Note meaning

nōt
Importance; consequence.

Nothing of note happened.

noun
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2
To observe carefully; notice.

Note the difference between these two plants.

verb
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The characteristic vocal sound made by a songbird or other animal.

The clear note of a cardinal.

noun
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The sign of a particular quality or emotion.

A note of despair in his remarks; a note of gaiety in her manner.

noun
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A distinctive component of a complex flavor or aroma.

A full-bodied wine with notes of cherry and musk.

noun
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Importance; consequence.

Nothing of note happened.

noun
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To make a note of; write down.

Noted the time of each arrival.

verb
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To show; indicate.

A reporter careful to note sources of information.

verb
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To make mention of; remark.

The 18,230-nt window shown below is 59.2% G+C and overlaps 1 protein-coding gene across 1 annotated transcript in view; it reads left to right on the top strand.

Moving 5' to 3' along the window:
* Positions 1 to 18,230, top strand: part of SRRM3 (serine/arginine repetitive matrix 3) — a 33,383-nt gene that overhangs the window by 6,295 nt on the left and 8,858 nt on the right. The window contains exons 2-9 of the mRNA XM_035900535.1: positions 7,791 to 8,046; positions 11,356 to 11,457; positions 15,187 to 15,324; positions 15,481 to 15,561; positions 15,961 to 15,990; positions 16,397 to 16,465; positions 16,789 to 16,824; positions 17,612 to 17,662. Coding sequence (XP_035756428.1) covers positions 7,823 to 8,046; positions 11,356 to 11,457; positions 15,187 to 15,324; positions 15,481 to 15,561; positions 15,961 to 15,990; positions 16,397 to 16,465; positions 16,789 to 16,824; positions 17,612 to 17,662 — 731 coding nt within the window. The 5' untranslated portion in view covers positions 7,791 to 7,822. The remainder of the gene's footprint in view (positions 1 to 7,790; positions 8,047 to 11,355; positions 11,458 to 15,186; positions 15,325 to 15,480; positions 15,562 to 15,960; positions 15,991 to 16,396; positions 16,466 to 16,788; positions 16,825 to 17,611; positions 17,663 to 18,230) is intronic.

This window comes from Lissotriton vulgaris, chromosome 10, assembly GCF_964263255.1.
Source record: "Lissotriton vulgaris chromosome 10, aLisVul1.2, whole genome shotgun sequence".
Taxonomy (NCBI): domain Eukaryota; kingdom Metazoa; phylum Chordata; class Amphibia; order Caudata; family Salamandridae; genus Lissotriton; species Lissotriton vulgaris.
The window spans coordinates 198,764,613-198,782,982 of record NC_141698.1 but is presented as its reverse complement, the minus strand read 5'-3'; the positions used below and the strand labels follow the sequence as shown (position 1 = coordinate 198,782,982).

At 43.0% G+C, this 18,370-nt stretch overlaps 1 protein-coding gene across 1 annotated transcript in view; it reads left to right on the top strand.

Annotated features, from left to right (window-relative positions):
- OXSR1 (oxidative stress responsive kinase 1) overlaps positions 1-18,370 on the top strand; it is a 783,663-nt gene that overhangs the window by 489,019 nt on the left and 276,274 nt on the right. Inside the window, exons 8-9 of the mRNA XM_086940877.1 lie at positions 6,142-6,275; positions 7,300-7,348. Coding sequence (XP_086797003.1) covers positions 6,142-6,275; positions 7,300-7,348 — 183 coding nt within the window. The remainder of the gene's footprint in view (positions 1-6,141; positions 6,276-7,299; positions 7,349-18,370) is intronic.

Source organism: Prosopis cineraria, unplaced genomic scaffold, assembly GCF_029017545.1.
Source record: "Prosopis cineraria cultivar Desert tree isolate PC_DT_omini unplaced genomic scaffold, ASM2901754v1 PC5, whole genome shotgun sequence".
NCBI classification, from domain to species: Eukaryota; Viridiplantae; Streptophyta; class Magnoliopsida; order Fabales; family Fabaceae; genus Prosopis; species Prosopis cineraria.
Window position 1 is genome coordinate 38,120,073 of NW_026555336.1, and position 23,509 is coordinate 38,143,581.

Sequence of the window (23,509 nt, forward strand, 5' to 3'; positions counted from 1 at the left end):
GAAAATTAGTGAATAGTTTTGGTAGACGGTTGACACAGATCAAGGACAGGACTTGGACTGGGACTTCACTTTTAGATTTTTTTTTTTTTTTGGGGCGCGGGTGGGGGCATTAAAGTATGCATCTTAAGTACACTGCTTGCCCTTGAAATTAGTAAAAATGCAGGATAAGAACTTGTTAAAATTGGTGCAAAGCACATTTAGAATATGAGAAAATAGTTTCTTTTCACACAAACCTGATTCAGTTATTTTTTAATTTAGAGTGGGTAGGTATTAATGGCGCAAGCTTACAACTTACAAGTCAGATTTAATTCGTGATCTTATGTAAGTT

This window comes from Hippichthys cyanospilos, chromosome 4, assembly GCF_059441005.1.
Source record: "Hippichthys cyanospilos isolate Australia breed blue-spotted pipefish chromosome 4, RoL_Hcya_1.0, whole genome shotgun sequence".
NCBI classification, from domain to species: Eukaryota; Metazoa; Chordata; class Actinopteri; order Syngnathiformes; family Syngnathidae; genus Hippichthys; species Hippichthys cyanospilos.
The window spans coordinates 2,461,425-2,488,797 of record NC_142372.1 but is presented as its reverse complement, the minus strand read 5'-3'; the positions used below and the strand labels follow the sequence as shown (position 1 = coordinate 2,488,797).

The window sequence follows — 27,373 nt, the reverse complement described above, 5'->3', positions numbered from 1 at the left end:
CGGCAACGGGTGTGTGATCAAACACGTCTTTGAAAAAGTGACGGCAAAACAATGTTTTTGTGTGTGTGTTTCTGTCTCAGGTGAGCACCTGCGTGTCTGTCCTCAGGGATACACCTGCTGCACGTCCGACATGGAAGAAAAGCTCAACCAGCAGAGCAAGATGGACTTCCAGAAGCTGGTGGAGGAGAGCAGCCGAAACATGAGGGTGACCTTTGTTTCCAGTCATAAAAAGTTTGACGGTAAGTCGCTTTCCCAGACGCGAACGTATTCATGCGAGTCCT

Noted the lateness of his arrival.

verb
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To observe carefully; notice.

Note the difference between these two plants.

verb
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To make a note of; write down.

Noted the time of each arrival.

verb
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To show; indicate.

A reporter careful to note sources of information.

verb
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To make mention of; remark.

Noted the lateness of his arrival.

verb
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A mark of some quality, condition, or fact; distinguishing or characteristic feature, mood, tone, etc.

A note of sadness.